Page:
Meara had spent some time with her cohort as they discussed topics learned by their seminar sessions. She tried to pay attention even though she felt very detached and distracted. She had to leave early because of the schedule of her next session, which seemed just as well. She made her way back to her room and tried to shake herself out of her discontent. This next experience, whatever it was, would be something worth doing. It was certainly better than being at home.

She hung up her tunic, took off her shoes, and put on her circlet. She made herself comfortable in her bed and used her thoughts to turn the device on. Then she joined the only session remaining in her calendar.

At first, Meara was in the same cube that had been the environment of her last session, but then she saw a prompt that said, “Accept Location Invite?” hanging in front of her. Not knowing what else to do, she acknowledged the prompt.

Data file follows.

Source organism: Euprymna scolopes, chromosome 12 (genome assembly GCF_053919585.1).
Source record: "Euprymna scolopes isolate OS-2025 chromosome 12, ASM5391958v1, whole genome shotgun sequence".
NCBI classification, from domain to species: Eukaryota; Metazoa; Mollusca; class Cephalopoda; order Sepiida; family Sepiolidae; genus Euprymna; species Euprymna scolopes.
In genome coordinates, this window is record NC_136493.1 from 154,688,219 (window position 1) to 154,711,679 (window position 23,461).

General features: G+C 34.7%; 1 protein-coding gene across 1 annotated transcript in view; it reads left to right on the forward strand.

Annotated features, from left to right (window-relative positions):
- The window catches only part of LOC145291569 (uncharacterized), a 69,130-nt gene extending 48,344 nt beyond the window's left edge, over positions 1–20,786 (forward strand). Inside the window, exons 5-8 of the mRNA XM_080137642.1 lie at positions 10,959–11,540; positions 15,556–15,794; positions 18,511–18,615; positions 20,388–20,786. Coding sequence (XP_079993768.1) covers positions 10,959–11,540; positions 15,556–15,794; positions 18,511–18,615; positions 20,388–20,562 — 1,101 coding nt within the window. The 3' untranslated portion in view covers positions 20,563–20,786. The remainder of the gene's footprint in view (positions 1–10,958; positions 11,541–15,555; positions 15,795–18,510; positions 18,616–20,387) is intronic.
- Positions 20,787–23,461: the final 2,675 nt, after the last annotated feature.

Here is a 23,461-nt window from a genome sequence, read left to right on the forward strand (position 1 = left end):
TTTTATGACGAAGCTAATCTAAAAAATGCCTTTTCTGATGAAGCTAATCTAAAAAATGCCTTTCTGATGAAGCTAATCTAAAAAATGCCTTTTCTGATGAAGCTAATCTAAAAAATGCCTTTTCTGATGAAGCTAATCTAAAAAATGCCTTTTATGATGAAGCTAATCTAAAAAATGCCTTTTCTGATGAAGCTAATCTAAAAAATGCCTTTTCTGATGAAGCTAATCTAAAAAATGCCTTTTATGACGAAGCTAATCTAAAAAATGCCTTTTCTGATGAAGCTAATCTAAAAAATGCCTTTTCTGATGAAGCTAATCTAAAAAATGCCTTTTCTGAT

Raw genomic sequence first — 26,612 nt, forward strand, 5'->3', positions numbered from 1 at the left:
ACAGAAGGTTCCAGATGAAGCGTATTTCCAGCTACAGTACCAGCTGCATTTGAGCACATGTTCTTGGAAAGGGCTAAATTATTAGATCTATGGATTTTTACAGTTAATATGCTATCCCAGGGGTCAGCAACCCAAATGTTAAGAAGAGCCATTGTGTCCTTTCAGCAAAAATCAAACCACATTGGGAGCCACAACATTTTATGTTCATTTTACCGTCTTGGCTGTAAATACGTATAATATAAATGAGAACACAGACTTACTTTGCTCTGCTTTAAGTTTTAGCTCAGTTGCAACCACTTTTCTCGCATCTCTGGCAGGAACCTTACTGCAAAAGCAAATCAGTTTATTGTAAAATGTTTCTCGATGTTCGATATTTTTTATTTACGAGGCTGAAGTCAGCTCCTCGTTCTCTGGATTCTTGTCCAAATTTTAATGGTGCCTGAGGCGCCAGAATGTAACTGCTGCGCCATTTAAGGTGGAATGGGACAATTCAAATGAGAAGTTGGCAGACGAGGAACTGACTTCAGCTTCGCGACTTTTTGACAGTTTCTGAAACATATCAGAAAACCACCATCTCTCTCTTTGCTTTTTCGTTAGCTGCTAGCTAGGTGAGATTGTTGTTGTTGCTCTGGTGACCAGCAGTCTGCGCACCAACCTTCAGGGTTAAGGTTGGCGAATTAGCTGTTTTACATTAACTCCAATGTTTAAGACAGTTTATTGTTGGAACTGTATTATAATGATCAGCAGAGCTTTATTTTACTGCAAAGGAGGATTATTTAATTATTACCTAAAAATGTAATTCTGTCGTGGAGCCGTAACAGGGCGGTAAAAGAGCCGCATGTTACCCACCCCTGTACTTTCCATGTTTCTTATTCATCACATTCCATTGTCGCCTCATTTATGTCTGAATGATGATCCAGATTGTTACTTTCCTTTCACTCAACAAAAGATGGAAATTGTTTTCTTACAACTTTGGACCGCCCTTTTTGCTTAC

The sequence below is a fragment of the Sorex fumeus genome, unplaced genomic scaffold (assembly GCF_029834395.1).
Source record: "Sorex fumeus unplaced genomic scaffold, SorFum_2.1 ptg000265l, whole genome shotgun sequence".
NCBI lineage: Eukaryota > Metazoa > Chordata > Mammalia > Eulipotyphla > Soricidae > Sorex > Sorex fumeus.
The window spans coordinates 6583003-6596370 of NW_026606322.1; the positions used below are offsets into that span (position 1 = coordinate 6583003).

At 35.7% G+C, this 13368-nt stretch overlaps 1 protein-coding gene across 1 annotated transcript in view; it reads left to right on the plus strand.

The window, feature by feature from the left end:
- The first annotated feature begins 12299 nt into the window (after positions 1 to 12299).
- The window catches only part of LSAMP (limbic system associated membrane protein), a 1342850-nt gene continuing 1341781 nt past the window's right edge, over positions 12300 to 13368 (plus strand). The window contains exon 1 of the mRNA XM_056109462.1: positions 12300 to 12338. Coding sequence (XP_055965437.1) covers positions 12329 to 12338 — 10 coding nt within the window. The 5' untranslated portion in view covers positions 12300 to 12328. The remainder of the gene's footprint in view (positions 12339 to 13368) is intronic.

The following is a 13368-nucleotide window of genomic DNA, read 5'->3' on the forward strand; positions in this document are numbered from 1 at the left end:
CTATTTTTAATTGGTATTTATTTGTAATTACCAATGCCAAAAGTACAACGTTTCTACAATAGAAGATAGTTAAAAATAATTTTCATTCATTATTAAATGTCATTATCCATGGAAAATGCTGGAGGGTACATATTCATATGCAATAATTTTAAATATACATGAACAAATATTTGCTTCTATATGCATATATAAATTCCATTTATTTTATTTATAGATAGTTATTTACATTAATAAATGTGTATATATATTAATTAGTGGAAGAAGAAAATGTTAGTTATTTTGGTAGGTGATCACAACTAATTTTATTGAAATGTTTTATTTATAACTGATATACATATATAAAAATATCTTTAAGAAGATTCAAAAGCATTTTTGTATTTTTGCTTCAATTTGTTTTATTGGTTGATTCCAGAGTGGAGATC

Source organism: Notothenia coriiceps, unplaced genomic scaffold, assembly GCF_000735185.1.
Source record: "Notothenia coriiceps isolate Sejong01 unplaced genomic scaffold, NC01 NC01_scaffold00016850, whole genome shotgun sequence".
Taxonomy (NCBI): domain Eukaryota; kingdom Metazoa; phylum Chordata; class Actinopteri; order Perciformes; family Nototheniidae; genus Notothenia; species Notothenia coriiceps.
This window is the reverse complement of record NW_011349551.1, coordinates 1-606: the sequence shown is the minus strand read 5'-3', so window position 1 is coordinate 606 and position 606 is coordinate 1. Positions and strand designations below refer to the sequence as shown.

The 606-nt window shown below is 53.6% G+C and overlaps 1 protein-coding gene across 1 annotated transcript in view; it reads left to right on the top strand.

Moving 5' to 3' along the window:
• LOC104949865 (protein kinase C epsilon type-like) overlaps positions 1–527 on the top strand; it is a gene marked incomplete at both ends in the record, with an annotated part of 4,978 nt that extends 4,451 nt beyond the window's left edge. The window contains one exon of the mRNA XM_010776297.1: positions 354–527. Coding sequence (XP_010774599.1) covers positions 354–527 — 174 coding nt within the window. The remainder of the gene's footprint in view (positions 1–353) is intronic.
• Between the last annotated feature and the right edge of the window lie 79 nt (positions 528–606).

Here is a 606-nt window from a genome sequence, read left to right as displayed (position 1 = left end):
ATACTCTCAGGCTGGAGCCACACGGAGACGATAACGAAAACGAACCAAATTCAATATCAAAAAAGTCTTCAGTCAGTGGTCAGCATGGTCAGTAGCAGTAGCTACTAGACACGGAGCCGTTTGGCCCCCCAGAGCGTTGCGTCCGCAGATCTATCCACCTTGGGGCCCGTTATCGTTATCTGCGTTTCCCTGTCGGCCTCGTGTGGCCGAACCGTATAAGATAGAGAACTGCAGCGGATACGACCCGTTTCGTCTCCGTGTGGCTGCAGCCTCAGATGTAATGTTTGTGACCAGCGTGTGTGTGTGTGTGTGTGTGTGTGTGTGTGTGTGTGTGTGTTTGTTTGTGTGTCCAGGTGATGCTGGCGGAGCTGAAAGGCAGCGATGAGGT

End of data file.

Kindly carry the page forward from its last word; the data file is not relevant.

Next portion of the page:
She was seated in a plush armchair in what appeared to be an observation deck on board a moving ship. It was like the Rec Room she had seen on Destiny’s Child, but it was smaller and more expensively decorated. Everything in the space was designed to be beautiful. The room was a work of art. As her eyes wandered throughout the space, she came to notice a man seated on another chair just a few feet away from her. Seeing him startled her, but his smile was warm. There was something emanating from him that Meara’s mind interpreted as ‘welcoming’. It was an odd sensation.

“You are feeling my emotional wrapper,” he said. “It is part of the AI that facilitates our communication.”

“So, you are real?” Meara asked.

“Yes,” he said, “but I would like you to try something. Ask me another question, but this time send an emotion with it when you do.”

“Are you joking?” Meara asked and willed herself to send an emotion close to skepticism.

The man smiled. “Excellently done.”